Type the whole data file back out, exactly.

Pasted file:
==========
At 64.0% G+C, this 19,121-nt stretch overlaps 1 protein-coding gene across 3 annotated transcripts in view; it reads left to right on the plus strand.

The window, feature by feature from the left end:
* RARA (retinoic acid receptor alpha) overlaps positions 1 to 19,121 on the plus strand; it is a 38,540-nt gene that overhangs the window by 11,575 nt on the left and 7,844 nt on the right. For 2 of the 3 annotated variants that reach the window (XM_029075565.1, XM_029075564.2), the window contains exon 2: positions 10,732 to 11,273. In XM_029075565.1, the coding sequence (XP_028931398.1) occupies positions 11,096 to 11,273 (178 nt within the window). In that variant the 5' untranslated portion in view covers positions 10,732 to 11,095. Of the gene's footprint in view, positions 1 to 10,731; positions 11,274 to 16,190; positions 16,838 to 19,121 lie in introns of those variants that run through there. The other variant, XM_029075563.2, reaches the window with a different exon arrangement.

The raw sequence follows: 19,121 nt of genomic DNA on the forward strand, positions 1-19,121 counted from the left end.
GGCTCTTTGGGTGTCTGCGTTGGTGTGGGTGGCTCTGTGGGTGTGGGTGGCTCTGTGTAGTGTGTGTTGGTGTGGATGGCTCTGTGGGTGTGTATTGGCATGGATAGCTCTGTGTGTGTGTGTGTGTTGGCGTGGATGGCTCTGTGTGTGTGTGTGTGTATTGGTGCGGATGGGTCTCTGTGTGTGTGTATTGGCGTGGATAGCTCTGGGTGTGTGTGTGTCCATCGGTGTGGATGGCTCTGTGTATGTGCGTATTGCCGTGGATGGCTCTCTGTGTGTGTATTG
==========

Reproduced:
At 64.0% G+C, this 19,121-nt stretch overlaps 1 protein-coding gene across 3 annotated transcripts in view; it reads left to right on the plus strand.

The window, feature by feature from the left end:
* RARA (retinoic acid receptor alpha) overlaps positions 1 to 19,121 on the plus strand; it is a 38,540-nt gene that overhangs the window by 11,575 nt on the left and 7,844 nt on the right. For 2 of the 3 annotated variants that reach the window (XM_029075565.1, XM_029075564.2), the window contains exon 2: positions 10,732 to 11,273. In XM_029075565.1, the coding sequence (XP_028931398.1) occupies positions 11,096 to 11,273 (178 nt within the window). In that variant the 5' untranslated portion in view covers positions 10,732 to 11,095. Of the gene's footprint in view, positions 1 to 10,731; positions 11,274 to 16,190; positions 16,838 to 19,121 lie in introns of those variants that run through there. The other variant, XM_029075563.2, reaches the window with a different exon arrangement.

The raw sequence follows: 19,121 nt of genomic DNA on the forward strand, positions 1-19,121 counted from the left end.
GGCTCTTTGGGTGTCTGCGTTGGTGTGGGTGGCTCTGTGGGTGTGGGTGGCTCTGTGTAGTGTGTGTTGGTGTGGATGGCTCTGTGGGTGTGTATTGGCATGGATAGCTCTGTGTGTGTGTGTGTGTTGGCGTGGATGGCTCTGTGTGTGTGTGTGTGTATTGGTGCGGATGGGTCTCTGTGTGTGTGTATTGGCGTGGATAGCTCTGGGTGTGTGTGTGTCCATCGGTGTGGATGGCTCTGTGTATGTGCGTATTGCCGTGGATGGCTCTCTGTGTGTGTATTG